Minimally supervised home-based resistance training and muscle function in older adults: A meta-analysis

Ofer Kis, Assaf Buch, Naftali Stern, Daniel S. Moran

Research output: Contribution to journalArticlepeer-review

Abstract

In an attempt to define feasible means to improve compliance with current recommendations on resistance training in older subjects, published evidence on the efficacy and safety of minimally supervised home-based resistance training (MSHBRT) on muscle strength and functionality was systematically evaluated in this population segment for the first time. We performed a meta-analysis using the following data sources: MEDLINE (Ovid), EMBASE and Cochrane, with a total of 1160 subjects with a mean age of 72 ± 6.3 years. MSHBRT modestly increased lower body strength (MD 0.6 Kg, 95% CI, 0.16–1.04) in a diverse population of older adults including subjects with significant age-related diseases. Although earlier evidence indicates that larger increments in muscle performance and function can be attained through more intense and directly supervised resistance training, MSHBRT may comprise a useful and inexpensive method to preserve and even enhance lower body muscle strength in older adults.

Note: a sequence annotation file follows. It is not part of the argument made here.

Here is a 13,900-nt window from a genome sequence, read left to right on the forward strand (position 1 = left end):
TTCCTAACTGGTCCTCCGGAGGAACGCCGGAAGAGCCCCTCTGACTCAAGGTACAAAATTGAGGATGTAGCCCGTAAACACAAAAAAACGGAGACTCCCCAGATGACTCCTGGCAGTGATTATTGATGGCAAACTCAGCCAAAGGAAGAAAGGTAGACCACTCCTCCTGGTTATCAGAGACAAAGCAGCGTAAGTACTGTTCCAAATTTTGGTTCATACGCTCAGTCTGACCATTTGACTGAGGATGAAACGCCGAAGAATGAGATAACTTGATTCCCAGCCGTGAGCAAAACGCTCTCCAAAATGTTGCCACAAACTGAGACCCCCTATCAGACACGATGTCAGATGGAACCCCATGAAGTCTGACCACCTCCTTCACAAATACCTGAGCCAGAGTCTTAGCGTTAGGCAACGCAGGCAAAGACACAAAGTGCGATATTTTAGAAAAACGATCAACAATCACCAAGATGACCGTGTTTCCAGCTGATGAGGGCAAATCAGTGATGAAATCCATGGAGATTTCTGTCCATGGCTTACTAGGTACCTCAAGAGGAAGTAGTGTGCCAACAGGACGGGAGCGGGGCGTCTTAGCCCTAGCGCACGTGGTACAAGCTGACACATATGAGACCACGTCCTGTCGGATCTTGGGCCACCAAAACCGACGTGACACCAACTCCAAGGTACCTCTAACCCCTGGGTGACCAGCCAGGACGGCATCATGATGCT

Original languageEnglish
Article number103909
JournalArchives of Gerontology and Geriatrics
Volume84
DOIs
StatePublished - 1 Sep 2019

Keywords

  • Lower body strength
  • Minimally supervised home-based resistance training
  • Timed get up and go test
  • Upper body strength

Fingerprint

Dive into the research topics of 'Minimally supervised home-based resistance training and muscle function in older adults: A meta-analysis'. Together they form a unique fingerprint.

Cite this